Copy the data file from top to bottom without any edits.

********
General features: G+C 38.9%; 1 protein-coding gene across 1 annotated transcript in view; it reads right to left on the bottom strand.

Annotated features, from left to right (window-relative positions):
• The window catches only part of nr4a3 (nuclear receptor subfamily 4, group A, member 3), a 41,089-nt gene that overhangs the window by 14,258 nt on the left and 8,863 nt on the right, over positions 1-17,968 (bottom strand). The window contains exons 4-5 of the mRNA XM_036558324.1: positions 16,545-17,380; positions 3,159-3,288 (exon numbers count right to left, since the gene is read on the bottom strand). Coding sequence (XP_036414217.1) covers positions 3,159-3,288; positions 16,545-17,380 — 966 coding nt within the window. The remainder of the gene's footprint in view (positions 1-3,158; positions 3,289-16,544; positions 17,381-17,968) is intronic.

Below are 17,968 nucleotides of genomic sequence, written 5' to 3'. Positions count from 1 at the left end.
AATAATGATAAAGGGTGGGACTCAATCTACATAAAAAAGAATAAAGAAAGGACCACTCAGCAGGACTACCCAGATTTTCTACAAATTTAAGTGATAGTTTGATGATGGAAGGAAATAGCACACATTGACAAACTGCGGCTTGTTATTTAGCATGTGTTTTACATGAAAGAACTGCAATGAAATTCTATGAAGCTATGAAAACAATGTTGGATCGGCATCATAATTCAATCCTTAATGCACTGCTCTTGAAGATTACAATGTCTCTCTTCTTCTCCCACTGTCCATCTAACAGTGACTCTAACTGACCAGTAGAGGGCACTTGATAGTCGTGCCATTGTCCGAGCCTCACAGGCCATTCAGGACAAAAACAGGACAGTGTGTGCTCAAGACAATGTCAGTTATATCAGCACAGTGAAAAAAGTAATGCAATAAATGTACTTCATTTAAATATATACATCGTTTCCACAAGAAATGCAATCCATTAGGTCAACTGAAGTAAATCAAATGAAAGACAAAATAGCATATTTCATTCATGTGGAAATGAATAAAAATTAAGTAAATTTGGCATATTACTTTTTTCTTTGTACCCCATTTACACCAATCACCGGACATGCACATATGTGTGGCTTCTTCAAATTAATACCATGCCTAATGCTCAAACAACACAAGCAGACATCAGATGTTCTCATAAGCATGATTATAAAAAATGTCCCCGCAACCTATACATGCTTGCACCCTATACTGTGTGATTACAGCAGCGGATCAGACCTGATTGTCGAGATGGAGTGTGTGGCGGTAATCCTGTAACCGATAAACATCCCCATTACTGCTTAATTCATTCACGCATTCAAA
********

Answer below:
General features: G+C 38.9%; 1 protein-coding gene across 1 annotated transcript in view; it reads right to left on the bottom strand.

Annotated features, from left to right (window-relative positions):
• The window catches only part of nr4a3 (nuclear receptor subfamily 4, group A, member 3), a 41,089-nt gene that overhangs the window by 14,258 nt on the left and 8,863 nt on the right, over positions 1-17,968 (bottom strand). The window contains exons 4-5 of the mRNA XM_036558324.1: positions 16,545-17,380; positions 3,159-3,288 (exon numbers count right to left, since the gene is read on the bottom strand). Coding sequence (XP_036414217.1) covers positions 3,159-3,288; positions 16,545-17,380 — 966 coding nt within the window. The remainder of the gene's footprint in view (positions 1-3,158; positions 3,289-16,544; positions 17,381-17,968) is intronic.

Below are 17,968 nucleotides of genomic sequence, written 5' to 3'. Positions count from 1 at the left end.
AATAATGATAAAGGGTGGGACTCAATCTACATAAAAAAGAATAAAGAAAGGACCACTCAGCAGGACTACCCAGATTTTCTACAAATTTAAGTGATAGTTTGATGATGGAAGGAAATAGCACACATTGACAAACTGCGGCTTGTTATTTAGCATGTGTTTTACATGAAAGAACTGCAATGAAATTCTATGAAGCTATGAAAACAATGTTGGATCGGCATCATAATTCAATCCTTAATGCACTGCTCTTGAAGATTACAATGTCTCTCTTCTTCTCCCACTGTCCATCTAACAGTGACTCTAACTGACCAGTAGAGGGCACTTGATAGTCGTGCCATTGTCCGAGCCTCACAGGCCATTCAGGACAAAAACAGGACAGTGTGTGCTCAAGACAATGTCAGTTATATCAGCACAGTGAAAAAAGTAATGCAATAAATGTACTTCATTTAAATATATACATCGTTTCCACAAGAAATGCAATCCATTAGGTCAACTGAAGTAAATCAAATGAAAGACAAAATAGCATATTTCATTCATGTGGAAATGAATAAAAATTAAGTAAATTTGGCATATTACTTTTTTCTTTGTACCCCATTTACACCAATCACCGGACATGCACATATGTGTGGCTTCTTCAAATTAATACCATGCCTAATGCTCAAACAACACAAGCAGACATCAGATGTTCTCATAAGCATGATTATAAAAAATGTCCCCGCAACCTATACATGCTTGCACCCTATACTGTGTGATTACAGCAGCGGATCAGACCTGATTGTCGAGATGGAGTGTGTGGCGGTAATCCTGTAACCGATAAACATCCCCATTACTGCTTAATTCATTCACGCATTCAAA